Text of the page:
Original use

For whom this medical text was originally written and what purpose it was intended to serve is unclear. Was it a manual for medical training, a reference work in a temple library, or even a practical manual for a physician in the field? Even with regard to the context of use of the specific text copy we call Papyrus Edwin Smith, only conjecture can be made. J. H. Breasted considers it possible that the first owner of the “Book of Wounds” was not so much interested in this particular text, as he might have instructed the copyist to stop his copying work and instead enter the incantations against epidemics on the back. Breasted calls the last owner a “village quack” who took the papyrus, already damaged by frequent handling, to the grave (Breasted 1930 I, 19–20). Another original context of use or storage might have been a temple library (this alternative possibility is found in Allen 2005, 70). But it is highly unlikely that a single papyrus, let alone a temple library, of the early 18th Dynasty could have survived the millennia undamaged anywhere other than in a tomb.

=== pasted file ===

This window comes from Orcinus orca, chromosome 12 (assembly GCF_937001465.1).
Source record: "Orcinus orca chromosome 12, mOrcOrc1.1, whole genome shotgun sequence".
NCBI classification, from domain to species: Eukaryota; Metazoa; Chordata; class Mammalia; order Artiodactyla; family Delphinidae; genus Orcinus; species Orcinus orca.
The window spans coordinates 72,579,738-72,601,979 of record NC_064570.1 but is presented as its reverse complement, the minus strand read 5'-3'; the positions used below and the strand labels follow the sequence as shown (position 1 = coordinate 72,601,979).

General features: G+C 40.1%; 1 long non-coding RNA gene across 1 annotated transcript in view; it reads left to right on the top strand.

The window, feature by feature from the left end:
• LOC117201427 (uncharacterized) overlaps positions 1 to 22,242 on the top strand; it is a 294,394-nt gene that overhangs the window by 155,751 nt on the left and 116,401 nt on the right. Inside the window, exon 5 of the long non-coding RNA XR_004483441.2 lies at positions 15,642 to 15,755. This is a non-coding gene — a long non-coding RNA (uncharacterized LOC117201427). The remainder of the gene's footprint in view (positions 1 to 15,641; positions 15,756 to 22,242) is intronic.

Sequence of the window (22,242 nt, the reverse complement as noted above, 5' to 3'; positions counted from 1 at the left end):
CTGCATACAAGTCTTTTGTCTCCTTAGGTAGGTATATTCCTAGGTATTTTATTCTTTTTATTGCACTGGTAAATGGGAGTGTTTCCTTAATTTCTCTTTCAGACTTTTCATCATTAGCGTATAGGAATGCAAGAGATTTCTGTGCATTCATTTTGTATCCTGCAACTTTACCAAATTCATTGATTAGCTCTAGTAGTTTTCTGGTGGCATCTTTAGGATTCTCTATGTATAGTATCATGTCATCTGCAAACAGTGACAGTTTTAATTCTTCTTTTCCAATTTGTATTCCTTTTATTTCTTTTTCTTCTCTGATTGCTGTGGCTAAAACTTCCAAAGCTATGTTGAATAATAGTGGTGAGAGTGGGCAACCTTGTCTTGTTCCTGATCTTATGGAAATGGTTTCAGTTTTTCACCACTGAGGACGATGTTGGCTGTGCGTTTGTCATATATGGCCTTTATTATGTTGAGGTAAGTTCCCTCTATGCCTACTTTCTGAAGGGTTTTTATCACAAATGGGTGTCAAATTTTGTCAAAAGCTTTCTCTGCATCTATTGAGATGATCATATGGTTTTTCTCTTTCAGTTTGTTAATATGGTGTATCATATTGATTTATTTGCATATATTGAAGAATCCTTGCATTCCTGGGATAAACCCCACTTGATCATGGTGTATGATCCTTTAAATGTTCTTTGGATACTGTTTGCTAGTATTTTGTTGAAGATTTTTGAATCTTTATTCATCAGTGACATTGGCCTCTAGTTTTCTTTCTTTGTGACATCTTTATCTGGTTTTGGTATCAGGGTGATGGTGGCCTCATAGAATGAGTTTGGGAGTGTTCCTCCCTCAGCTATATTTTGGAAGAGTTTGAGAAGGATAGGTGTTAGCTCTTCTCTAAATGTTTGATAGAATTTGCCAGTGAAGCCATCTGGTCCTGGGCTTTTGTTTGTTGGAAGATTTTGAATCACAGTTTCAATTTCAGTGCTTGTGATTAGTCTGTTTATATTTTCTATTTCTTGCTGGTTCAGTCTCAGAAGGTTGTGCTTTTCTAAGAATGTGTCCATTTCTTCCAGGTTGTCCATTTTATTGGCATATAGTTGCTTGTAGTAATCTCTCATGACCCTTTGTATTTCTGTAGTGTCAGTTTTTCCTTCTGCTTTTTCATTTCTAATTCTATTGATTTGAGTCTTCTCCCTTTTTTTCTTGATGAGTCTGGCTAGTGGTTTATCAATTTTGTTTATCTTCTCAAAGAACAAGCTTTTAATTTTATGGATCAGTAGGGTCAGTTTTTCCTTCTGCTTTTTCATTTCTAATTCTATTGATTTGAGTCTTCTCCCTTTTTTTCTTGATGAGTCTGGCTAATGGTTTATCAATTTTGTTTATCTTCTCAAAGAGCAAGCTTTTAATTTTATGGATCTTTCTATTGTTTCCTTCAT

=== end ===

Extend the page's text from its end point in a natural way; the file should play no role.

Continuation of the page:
Organic » Fiber (from plants and animals) » Papyrus
Object type
Artefact » Writing surfaces » Scroll
Technical description

The papyrus scroll measures 4.68 m in length and is between 32.5–33 cm high (high format papyrus of that time). It consists of 12 sheets glued together (each 40 cm wide) with 11 excellently produced joints. The first preserved sheet on the right edge of the scroll is partially destroyed. It contained the beginning of the “Book of Wounds”, of which probably (only) one text column is completely lost. The text of the “Book of Wounds” today consists of 17 text columns. On the verso there are five more columns with other texts. Each column is 28–29 cm high and 18–27 cm wide (the first columns are generally wider than the later ones). Each column contains between 18 and 26 lines of text. The last 39 cm of the recto and the first 39 cm of the verso, respectively, are uninscribed (Breasted 1930, 25, 28). After its discovery, the papyrus was cut into eight pieces for conservation reasons (Allen 2005, 70).